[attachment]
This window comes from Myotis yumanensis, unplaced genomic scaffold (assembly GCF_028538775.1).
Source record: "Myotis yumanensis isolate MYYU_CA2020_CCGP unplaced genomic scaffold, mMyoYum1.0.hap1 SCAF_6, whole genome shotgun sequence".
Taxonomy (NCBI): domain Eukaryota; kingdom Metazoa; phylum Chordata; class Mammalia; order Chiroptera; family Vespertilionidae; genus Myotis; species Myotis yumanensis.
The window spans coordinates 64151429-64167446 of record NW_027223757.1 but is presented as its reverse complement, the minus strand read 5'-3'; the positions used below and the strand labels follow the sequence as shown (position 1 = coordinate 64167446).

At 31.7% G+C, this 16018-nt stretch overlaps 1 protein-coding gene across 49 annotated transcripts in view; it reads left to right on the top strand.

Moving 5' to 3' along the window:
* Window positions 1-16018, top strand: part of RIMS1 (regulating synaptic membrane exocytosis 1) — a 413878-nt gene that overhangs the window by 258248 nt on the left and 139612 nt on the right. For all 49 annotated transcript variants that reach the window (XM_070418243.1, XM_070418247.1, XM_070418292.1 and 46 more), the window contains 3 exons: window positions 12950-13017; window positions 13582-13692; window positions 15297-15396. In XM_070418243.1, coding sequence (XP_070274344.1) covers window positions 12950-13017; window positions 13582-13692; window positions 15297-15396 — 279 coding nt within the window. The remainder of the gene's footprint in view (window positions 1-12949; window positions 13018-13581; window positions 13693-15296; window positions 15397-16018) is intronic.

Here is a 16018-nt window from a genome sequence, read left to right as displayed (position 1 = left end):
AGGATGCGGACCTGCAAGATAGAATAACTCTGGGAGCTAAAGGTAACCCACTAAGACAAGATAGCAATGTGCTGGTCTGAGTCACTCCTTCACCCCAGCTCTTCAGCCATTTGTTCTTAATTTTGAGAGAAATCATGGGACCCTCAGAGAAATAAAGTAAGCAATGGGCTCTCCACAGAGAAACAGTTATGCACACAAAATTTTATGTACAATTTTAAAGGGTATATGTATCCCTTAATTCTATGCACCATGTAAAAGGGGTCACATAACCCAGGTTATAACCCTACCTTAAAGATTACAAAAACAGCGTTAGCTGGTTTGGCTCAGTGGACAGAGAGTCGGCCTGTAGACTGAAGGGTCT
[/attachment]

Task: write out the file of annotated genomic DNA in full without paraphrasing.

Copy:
This window comes from Myotis yumanensis, unplaced genomic scaffold (assembly GCF_028538775.1).
Source record: "Myotis yumanensis isolate MYYU_CA2020_CCGP unplaced genomic scaffold, mMyoYum1.0.hap1 SCAF_6, whole genome shotgun sequence".
Taxonomy (NCBI): domain Eukaryota; kingdom Metazoa; phylum Chordata; class Mammalia; order Chiroptera; family Vespertilionidae; genus Myotis; species Myotis yumanensis.
The window spans coordinates 64151429-64167446 of record NW_027223757.1 but is presented as its reverse complement, the minus strand read 5'-3'; the positions used below and the strand labels follow the sequence as shown (position 1 = coordinate 64167446).

At 31.7% G+C, this 16018-nt stretch overlaps 1 protein-coding gene across 49 annotated transcripts in view; it reads left to right on the top strand.

Moving 5' to 3' along the window:
* Window positions 1-16018, top strand: part of RIMS1 (regulating synaptic membrane exocytosis 1) — a 413878-nt gene that overhangs the window by 258248 nt on the left and 139612 nt on the right. For all 49 annotated transcript variants that reach the window (XM_070418243.1, XM_070418247.1, XM_070418292.1 and 46 more), the window contains 3 exons: window positions 12950-13017; window positions 13582-13692; window positions 15297-15396. In XM_070418243.1, coding sequence (XP_070274344.1) covers window positions 12950-13017; window positions 13582-13692; window positions 15297-15396 — 279 coding nt within the window. The remainder of the gene's footprint in view (window positions 1-12949; window positions 13018-13581; window positions 13693-15296; window positions 15397-16018) is intronic.

Here is a 16018-nt window from a genome sequence, read left to right as displayed (position 1 = left end):
AGGATGCGGACCTGCAAGATAGAATAACTCTGGGAGCTAAAGGTAACCCACTAAGACAAGATAGCAATGTGCTGGTCTGAGTCACTCCTTCACCCCAGCTCTTCAGCCATTTGTTCTTAATTTTGAGAGAAATCATGGGACCCTCAGAGAAATAAAGTAAGCAATGGGCTCTCCACAGAGAAACAGTTATGCACACAAAATTTTATGTACAATTTTAAAGGGTATATGTATCCCTTAATTCTATGCACCATGTAAAAGGGGTCACATAACCCAGGTTATAACCCTACCTTAAAGATTACAAAAACAGCGTTAGCTGGTTTGGCTCAGTGGACAGAGAGTCGGCCTGTAGACTGAAGGGTCT